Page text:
At Slade’s Bar and Grill in Boston’s historically Black Roxbury neighborhood, online gift card purchases and take-out orders are up significantly as the long running soul food and live music venue — which boasted Malcolm X, Muhammad Ali and Martin Luther King, Jr. as patrons in its heyday — is just starting to reopen after shuttering during the pandemic, said Shawn Hunter, the managing partner.
“We’re definitely seeing white customers and customers from outside the neighborhood that we would probably have never seen before,” Hunter said.
In nearby Dorchester, Kerri Thibodeau said she drove about half an hour from suburban Stoughton to shop at Pure Oasis, the state’s lone Black-owned retail marijuana shop and one of the few in the nation.
The 35-year-old mother of two, who is white, said there’s a marijuana shop about five minutes from her house but she decided to support Pure Oasis after hearing that more than $100,000 worth of marijuana products were stolen from the shop during a large Black Lives Matter protest through Boston last month.
“We really need to come together and show that it doesn’t matter the color of our skin,” Thibodeau said after buying some marijuana flower and pre-rolled joints last week.
But the business boon hasn’t been without growing pains for some companies. Black-owned bookstores have struggled to keep up with a surge in orders, many of them for a handful of sold-out titles on race relations.
In this Wednesday, June 24, 2020, photograph, Mahdi Hashemian, of Cambridge, Mass., left, watches as his daughter Zeynab climbs onto her first bicycle as technician Dell Wilkerson Jr. looks on at Spokehouse Bikes in the Upham’s Corner neighborhood of Boston. Hashemian decided to buy his daughter’s bike at the store to support the Black-owned business, which was robbed and vandalized earlier in the month. (AP Photo/Charles Krupa)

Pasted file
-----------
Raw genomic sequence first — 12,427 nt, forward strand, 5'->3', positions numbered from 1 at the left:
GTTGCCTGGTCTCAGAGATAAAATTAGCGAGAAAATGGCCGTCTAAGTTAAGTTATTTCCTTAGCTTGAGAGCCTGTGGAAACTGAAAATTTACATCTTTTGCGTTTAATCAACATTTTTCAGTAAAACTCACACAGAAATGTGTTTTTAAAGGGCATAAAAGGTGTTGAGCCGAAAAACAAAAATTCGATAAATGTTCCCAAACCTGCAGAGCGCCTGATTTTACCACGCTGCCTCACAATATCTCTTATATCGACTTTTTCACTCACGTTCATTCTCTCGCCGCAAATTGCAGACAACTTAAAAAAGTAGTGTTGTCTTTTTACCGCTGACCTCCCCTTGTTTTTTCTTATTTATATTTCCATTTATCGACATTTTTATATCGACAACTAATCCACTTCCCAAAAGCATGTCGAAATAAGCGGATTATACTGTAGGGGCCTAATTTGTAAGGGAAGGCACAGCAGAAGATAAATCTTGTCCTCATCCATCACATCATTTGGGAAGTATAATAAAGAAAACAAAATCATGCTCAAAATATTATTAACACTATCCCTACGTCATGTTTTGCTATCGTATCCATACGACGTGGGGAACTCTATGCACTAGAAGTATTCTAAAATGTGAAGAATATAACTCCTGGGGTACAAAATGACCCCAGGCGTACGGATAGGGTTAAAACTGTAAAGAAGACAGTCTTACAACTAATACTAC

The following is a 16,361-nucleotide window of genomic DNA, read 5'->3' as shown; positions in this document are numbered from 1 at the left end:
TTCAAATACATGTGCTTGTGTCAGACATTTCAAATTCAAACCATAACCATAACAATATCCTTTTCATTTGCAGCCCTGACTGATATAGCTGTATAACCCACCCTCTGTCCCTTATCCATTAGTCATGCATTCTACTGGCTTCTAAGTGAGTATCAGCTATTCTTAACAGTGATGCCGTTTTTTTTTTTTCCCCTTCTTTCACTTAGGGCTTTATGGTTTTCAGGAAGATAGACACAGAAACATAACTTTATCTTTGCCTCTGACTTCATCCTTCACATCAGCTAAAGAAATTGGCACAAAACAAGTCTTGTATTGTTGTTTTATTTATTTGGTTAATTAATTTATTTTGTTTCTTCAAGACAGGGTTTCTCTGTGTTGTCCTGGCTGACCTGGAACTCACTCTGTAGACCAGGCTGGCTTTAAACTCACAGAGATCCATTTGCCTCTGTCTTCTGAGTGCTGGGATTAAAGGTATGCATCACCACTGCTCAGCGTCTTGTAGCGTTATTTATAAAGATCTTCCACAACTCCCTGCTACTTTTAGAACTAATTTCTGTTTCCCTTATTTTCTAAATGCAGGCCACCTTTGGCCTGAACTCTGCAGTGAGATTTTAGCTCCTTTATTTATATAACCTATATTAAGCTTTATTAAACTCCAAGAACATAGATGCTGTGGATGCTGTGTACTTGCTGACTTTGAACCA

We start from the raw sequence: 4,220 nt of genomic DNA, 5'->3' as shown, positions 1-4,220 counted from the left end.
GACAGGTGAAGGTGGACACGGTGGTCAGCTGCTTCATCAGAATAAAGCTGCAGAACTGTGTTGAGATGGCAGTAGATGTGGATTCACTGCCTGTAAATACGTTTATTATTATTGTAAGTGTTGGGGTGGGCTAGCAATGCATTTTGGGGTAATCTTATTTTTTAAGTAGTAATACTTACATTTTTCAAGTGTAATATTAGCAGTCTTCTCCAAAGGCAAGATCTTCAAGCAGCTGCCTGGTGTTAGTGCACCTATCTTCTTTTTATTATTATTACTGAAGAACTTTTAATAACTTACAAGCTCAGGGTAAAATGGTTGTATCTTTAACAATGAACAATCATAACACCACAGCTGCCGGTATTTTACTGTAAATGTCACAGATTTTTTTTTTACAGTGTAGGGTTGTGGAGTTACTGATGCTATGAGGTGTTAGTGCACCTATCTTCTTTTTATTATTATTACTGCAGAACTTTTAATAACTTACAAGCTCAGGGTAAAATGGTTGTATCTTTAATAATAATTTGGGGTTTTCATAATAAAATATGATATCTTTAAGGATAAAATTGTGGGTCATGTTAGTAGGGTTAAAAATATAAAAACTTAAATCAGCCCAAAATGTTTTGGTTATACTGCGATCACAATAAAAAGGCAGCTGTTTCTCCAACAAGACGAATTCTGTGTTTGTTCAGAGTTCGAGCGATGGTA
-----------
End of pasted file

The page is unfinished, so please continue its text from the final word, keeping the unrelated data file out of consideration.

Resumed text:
In Boston, the owners of Frugal Bookstore, the city’s only Black-owned bookshop, say customers are already seeking to cancel orders and complaining about delays and poor customer service. The Roxbury shop, which raised more than $40,000 through an earlier social media campaign to help it weather the economic downturn, said in a note to customers that went viral last week that 75% of the more than 20,000 purchases it’s received are for the same 10 books.
At Spokehouse, the Boston bike shop, owner Noah Hicks hopes the interest isn’t a passing fad and that it leads to more concrete efforts to address the challenges facing Black entrepreneurs, including access to capital.
Hicks said his nearly 5-year-old shop’s sales have tripled this month, compared to last June, in part because bike shops are enjoying brisk business during the pandemic .
The shop also received about $16,000 in donations after it was robbed during last month’s unrest, though Hicks ended up donating about half to efforts benefiting the local Black community, including covering the costs for a “Ride for Black Lives,” a cycling rally in Boston this past weekend.
“People being intentional about their economic purchases is refreshing,” he said. “But we also want them to help tear down the systems that make it hard for us, not just spend their dollars with us.”